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Scottish Coal Miners in the Twentieth Century$
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Jim Phillips

Print publication date: 2019

Print ISBN-13: 9781474452311

Published to Edinburgh Scholarship Online: January 2020

DOI: 10.3366/edinburgh/9781474452311.001.0001

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Resisting Closures and Winning Wages in the 1960s and 1970s

Resisting Closures and Winning Wages in the 1960s and 1970s

Chapter:
(p.197) Chapter 6 Resisting Closures and Winning Wages in the 1960s and 1970s
Source:
Scottish Coal Miners in the Twentieth Century
Author(s):

Jim Phillips

Publisher:
Edinburgh University Press
DOI:10.3366/edinburgh/9781474452311.003.0007

The 1984-85 miners’ strike in defence of collieries, jobs and communities was an unsuccessful attempt to reverse the change in economic direction driven in the UK by Margaret Thatcher’s Conservative governments. The government was committed to removing workforce voice from the industry. Its struggle against the miners was a war against the working class more generally. Mining communities were grievously affected in economic terms by the strike and its aftermath, but in the longer run emerged with renewed solidarity. Gender relations, evolving from the 1960s as employment opportunities for women increased, changed in further progressive ways. This strengthened the longer-term cohesion of mining communities. The strike had a more general and lasting political impact in Scotland. The narrative of a distinct Scottish national commitment to social justice, attacked by a UK government without democratic mandate, drew decisive moral force from the anti-Thatcherite resistance of men and women in the coalfields. This renewed the campaign for a Scottish Parliament, which came to successful fruition in 1999.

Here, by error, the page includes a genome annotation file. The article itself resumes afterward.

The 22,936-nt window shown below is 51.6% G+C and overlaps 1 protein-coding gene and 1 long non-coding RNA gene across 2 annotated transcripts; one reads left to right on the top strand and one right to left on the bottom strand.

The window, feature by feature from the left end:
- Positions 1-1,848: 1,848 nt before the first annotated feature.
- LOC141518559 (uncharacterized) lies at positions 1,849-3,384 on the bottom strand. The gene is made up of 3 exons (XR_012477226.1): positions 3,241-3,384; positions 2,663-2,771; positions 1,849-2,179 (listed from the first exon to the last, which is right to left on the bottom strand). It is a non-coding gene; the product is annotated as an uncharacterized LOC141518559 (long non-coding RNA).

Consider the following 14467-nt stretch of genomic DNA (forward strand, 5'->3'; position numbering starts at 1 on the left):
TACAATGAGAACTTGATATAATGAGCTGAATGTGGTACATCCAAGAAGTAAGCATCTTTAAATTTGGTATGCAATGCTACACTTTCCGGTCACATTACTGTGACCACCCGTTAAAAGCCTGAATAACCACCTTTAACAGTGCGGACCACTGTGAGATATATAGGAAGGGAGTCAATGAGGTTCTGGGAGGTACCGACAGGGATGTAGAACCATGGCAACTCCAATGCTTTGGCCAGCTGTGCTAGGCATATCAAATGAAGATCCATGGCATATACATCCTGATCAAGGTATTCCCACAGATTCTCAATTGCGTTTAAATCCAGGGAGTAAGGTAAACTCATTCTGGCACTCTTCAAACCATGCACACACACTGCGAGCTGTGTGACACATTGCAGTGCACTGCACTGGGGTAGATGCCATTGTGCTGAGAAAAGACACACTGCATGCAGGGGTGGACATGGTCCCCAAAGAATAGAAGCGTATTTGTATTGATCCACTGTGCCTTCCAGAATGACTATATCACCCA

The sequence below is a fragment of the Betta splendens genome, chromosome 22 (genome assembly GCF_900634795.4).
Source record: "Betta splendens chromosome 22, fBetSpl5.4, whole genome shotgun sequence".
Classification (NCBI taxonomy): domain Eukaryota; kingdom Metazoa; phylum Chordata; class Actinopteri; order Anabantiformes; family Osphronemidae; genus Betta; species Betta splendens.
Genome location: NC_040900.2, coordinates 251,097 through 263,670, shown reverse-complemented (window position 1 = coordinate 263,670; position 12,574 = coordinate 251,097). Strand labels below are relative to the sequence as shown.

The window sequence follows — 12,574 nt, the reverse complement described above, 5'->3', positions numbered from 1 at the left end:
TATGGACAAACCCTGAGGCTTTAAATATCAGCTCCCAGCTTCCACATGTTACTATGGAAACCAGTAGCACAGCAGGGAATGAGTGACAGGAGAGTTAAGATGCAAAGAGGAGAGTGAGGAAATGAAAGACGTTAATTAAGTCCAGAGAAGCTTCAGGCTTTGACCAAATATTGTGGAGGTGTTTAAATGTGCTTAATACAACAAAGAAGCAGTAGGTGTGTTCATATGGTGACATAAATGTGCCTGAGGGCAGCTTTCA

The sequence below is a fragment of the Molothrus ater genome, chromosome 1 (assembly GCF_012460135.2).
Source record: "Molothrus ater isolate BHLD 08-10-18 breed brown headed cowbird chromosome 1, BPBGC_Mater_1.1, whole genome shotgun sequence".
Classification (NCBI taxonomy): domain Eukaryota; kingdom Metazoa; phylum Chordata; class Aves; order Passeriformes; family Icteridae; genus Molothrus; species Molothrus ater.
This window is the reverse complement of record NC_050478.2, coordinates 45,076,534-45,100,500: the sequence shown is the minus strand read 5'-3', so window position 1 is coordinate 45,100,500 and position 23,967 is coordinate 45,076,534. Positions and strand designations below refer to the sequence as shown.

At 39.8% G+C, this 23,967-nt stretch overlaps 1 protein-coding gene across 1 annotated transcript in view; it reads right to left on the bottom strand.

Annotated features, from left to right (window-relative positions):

Keywords:   Mining communities, Miners’ strike, Gender relations, Scottish Parliament, Thatcherism

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